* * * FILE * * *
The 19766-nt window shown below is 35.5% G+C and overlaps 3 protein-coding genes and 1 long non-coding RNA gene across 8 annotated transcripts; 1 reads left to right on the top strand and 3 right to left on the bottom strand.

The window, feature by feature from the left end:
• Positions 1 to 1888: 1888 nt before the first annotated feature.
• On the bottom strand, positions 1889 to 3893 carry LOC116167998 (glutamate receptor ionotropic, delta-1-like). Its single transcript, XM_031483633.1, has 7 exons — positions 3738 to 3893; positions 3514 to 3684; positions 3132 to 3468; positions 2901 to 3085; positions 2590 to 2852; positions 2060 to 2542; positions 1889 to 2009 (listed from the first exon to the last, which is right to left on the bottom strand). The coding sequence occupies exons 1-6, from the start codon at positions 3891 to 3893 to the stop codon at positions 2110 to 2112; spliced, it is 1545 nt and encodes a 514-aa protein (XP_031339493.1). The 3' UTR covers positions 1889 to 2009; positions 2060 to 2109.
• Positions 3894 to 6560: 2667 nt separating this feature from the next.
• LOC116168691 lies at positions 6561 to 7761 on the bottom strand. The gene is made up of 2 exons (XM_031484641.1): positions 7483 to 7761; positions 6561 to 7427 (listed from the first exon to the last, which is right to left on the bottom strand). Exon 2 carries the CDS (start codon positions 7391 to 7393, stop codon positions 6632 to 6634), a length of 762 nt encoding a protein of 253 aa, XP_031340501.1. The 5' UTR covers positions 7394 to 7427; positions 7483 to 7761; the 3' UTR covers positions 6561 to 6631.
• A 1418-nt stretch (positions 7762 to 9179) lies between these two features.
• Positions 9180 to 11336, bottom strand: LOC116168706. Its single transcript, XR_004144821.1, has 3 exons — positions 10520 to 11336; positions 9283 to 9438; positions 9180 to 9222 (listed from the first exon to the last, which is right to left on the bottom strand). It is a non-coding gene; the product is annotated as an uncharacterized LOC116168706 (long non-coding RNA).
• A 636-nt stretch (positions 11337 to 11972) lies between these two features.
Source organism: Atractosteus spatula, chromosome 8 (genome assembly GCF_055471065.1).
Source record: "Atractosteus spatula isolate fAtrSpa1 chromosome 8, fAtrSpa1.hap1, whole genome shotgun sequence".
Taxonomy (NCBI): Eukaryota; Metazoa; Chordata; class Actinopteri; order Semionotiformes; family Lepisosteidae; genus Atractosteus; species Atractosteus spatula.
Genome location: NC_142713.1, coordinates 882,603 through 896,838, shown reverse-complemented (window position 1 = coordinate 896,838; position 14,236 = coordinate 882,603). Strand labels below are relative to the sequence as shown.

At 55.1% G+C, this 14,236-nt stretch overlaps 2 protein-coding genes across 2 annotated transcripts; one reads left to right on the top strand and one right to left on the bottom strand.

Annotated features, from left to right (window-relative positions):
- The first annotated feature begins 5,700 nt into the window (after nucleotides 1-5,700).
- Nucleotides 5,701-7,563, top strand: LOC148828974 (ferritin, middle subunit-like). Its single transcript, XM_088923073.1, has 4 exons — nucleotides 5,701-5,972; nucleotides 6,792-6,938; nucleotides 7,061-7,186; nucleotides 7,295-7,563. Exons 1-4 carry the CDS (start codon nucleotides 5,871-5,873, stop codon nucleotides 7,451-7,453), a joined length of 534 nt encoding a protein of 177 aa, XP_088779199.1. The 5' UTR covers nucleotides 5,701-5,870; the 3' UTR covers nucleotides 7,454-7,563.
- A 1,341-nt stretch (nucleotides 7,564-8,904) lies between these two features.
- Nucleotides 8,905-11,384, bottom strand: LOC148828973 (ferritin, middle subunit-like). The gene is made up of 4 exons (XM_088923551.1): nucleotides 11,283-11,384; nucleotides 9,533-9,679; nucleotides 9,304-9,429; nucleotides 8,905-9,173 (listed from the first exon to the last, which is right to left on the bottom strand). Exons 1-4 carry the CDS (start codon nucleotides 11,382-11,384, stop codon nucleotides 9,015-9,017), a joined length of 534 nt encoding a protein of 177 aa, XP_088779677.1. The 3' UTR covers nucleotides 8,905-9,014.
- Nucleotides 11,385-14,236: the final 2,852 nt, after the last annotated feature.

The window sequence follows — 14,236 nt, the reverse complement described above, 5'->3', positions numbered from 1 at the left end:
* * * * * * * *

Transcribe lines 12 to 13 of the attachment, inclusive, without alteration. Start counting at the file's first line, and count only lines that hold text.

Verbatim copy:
Taxonomy (NCBI): Eukaryota; Metazoa; Chordata; class Actinopteri; order Semionotiformes; family Lepisosteidae; genus Atractosteus; species Atractosteus spatula.
Genome location: NC_142713.1, coordinates 882,603 through 896,838, shown reverse-complemented (window position 1 = coordinate 896,838; position 14,236 = coordinate 882,603). Strand labels below are relative to the sequence as shown.